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Old 31-08-2012, 10:43   #9
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Re: International Banking

Banks are tied to the regulations of the country they are in and which their clients reside, this is the reason a foreigner has problems opening bank accounts. The same Bank has different rules for different countries. They also have an initiative called KYC know your customer, and the intent is to avoid money laundering. It would be nice if there was a borderless international bank, but who would be accountable? It would certainly be used for illicit stuff, just like some Banks were used in the past.
Your best bet is to open an account with a major bank in your actual country of residency and as mentioned elsewhere, just use the ATM and Internet when you need it. Even though I was not a client, HSBC has helped me all over.
The drawback of having an account on a tax-haven bank that no one knows is that it is hard to make or get transactions approved (been there done that). It is pretty hopeless when you are pressed for cash out there where no one knows you and you have no other resources such as a card with a good backing of a known name on it.
Just my 2 pennies worth.
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Old 31-08-2012, 15:10   #10
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Re: International Banking

We use Bank of America for our checking account and VISA card(s).

With the checking account tied to the VISAs, there are no monthly fees as long as I use the VISA card once/month. BofA is affiliated with other banks in most countries that we travel to and we can use their ATMs with no fees (and withdraw money in local currency without having to pay conversion fees). We just look up the country on BofA's website and they list the affilited banks by country and link to their websites.

We also have BofA's Signature Travel VISA which we use for most purchases while traveling outside the US. The biggest plus for this card for us is the fact that they don't charge foreign currency trasaction fees on foreign purchases (most other cards charge 3%).



We do almost all of our banking online using their website and/or mobile apps.
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Old 01-09-2012, 05:49   #11
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Hmmm.
Thanks for the BOA data, but I've looked into them before and it's not possible to open an account without visiting a branch. Without another compelling reason to visit the USA that's not going to happen.
Might just have to go to HK to open an HSBC account. I tried their local branch but they wouldn't let me open an HK account from Australia.
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Old 01-09-2012, 06:14   #12
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Quote:
Originally Posted by Normanby
Hmmm.
Thanks for the BOA data, but I've looked into them before and it's not possible to open an account without visiting a branch. Without another compelling reason to visit the USA that's not going to happen.
Might just have to go to HK to open an HSBC account. I tried their local branch but they wouldn't let me open an HK account from Australia.
Just another thought. For about USD 1K you can create an offshore company in HK and have personal introduction to your bank and fully working account in about 1 week. Can be BVI, Jersey or anywhere of yourchoice. About the same in annual fees. There are many companies specialising in just this sort of offshore company creation and could be largely pre-arranged from your home with a week in HK for signatures and bank intro. Really quite legit and easy cos HK is a free port which facilitates international trade. As opposed to money laundering. I have done just this and found it very simple.
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Old 01-09-2012, 08:00   #13
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That is indeed interesting. Any interesting links you can suggest, to get the research started?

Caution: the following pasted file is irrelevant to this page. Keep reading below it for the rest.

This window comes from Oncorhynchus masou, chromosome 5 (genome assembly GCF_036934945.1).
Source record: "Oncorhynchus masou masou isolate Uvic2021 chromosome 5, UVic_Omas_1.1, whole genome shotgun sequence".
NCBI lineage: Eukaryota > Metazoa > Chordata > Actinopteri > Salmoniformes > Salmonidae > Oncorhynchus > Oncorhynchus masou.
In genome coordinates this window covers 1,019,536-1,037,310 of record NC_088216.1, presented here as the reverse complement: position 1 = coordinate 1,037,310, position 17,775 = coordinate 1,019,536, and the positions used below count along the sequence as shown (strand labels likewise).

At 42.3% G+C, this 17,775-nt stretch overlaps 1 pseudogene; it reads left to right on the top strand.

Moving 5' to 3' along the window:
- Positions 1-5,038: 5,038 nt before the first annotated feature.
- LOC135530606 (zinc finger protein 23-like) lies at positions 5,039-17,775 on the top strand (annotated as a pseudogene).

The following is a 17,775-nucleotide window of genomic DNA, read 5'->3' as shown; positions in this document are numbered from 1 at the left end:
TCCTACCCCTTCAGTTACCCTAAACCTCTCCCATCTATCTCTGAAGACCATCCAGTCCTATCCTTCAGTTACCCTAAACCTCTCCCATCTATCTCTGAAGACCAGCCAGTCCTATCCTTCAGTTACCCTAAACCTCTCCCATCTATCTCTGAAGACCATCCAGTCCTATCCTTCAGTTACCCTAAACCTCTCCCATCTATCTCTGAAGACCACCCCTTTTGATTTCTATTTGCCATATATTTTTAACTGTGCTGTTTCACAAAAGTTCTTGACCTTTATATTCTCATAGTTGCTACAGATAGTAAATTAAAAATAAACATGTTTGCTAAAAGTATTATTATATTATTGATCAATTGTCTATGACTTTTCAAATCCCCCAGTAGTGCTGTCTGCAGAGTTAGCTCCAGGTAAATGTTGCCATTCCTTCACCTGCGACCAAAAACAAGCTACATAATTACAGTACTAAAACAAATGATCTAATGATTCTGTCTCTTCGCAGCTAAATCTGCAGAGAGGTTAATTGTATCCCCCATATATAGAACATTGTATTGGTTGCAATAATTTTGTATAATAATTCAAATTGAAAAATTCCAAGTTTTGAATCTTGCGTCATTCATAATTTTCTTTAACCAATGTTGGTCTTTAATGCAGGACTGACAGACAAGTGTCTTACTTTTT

The work I'll be doing for people as I potter about the globe, will be paid for by credit card. What I'm getting at is the need to be able to accept credit card payment.
Currently I use a merchant facility on my PayPal account, but even that is anchored to my home country, it's not nearly as international as they make out.
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Old 01-09-2012, 08:30   #14
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Quote:
Originally Posted by Normanby
That is indeed interesting. Any interesting links you can suggest, to get the research started?
The work I'll be doing for people as I potter about the globe, will be paid for by credit card. What I'm getting at is the need to be able to accept credit card payment.
Currently I use a merchant facility on my PayPal account, but even that is anchored to my home country, it's not nearly as international as they make out.
An offshore company with bank accounts wherever you want will work fine for you. I use it for this purpose. I recently bought equipment from a US citizen and paid into a BVI company - no problem and could even specify various intermediary banks for the transaction. Visa transactions and international deposits no prob.
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Old 01-09-2012, 09:10   #15
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Re: International Banking

Be leary of the HSBC in HK. I opened an account there in 2006 when we were having our boat built in mainland China for use in transferring funds to the builder. I continued the account with the intention of it being a cruising account.
When we reached the Philippines, my ATM card started to fail from wear in my billfold. It was poorly made and the information strip started to come off. I took a three hour ride to the HSBC bank in Manila to sort it out and was told they could not help me, I had to deal with the bank where I had the account. The only service they could offer was the use of their ATM in the lobby. There system does not allow a HSBC bank in one country to help a customer of one in another country.
Eventually I downloaded an application to get a new card, filled it out and mailed it to the HSBC in HK with instructions not to mail the card to the US but to my Philippine address. Three weeks later I received an email from the US saying my address there had received a letter saying my request had been denied because I failed to sign my middle name.
I sent an email to the HK office saying I wanted to stop the account and left $125.00 in the account. One year later I got a bill saying I owed them money for maintenance since I was not maintaining a minimum balance.